### Who Needs EirCode?

The idea of using two numbers to identify a position on the Earth’s surface is very old. The Greek astronomer Hipparchus (190–120 BC) was the first to specify location using latitude and longitude. However, while latitude could be measured relatively easily, the accurate determination of longitude was more difficult, especially for sailors out of site of land.

OSi Mapviewer. XY coordinates indicated at bottom left.

French philosopher, scientist and mathematician René Descartes demonstrated the power of coordinates and his method of algebraic geometry revolutionized mathematics. It had a profound, unifying effect on pure mathematics and greatly increased the ability of maths to model the physical world.

EirCode

EirCodes are the newly-introduced postcodes for addresses in Ireland. About 2.2 million addresses have been given codes. The system has cost 27 million so far, well above 10 per address! Much of the basic information was already available: the source data for EirCode is from An Post’s GeoDirectory and from the Ordnance Survey of Ireland (OSi). EirCodes consist of seven alphanumeric characters, comprising a 3-character routing code and a 4-character random string to pin down the address. There are 139 routing codes covering Ireland.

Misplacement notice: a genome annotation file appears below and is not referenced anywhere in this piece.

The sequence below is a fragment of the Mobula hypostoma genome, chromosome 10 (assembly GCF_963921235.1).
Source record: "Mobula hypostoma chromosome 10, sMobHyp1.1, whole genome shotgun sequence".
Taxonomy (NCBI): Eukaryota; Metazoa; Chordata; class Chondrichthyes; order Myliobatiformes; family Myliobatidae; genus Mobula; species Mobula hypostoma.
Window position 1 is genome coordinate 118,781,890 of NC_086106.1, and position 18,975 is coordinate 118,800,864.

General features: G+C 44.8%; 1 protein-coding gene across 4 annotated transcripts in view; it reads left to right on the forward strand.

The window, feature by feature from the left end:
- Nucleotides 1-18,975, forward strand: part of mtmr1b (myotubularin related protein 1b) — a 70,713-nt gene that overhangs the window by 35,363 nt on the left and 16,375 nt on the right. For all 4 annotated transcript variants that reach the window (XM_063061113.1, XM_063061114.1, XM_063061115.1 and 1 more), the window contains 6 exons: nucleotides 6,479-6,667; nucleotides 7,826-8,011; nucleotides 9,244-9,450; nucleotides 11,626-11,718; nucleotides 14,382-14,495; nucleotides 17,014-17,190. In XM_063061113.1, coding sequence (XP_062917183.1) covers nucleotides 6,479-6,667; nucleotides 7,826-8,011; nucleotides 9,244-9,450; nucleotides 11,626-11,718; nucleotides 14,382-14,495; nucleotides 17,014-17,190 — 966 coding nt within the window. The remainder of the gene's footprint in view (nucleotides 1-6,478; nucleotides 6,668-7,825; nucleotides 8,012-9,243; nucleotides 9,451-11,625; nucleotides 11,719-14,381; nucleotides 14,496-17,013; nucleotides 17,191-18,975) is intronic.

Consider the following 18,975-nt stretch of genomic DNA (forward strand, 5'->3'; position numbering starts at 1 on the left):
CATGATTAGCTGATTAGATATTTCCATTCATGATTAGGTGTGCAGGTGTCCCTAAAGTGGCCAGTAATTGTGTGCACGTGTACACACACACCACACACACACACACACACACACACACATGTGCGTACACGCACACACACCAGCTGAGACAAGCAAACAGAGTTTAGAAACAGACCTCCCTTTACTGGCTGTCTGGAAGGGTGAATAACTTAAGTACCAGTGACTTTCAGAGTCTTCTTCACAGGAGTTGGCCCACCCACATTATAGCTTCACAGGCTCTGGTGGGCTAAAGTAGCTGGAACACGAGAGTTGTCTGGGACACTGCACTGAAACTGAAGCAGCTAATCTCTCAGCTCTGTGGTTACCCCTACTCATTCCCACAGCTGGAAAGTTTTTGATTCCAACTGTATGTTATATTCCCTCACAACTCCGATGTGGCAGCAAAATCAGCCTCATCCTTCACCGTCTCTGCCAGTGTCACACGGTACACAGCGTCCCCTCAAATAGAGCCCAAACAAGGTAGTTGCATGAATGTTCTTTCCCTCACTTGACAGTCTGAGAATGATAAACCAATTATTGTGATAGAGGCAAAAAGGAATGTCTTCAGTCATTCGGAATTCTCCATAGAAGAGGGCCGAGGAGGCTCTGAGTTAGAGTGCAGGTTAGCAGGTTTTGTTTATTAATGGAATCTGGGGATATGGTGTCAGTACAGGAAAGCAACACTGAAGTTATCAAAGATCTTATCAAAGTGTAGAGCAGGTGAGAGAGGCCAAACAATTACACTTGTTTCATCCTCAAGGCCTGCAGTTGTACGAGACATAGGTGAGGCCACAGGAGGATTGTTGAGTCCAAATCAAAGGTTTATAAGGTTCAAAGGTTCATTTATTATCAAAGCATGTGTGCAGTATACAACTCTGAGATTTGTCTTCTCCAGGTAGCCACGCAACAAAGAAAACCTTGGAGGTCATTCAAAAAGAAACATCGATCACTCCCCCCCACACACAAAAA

Many problems with these new codes have been pointed out: EirCode is incompatible with GPS coordinates; it will not work with Sat-Navs and Google Maps. Randomization means codes for adjacent addresses are unrelated. There is no pattern so, for example, collections of addresses on a single street do not form a cohesive set: in effect, Eircode does not recognize streets.

Many commercial transport, mailing and courier companies have said that the new codes provide nothing over and above what is already available and that they will not be using them. This must raise questions about the financial viability of the entire EirCode venture.

Emergency services have complained that EirCode, with its randomization, may endanger lives. A code directly related to the geo-coordinates would enable immediate determination of the location from the code. Is the random component of EirCode designed purely for commercial reasons?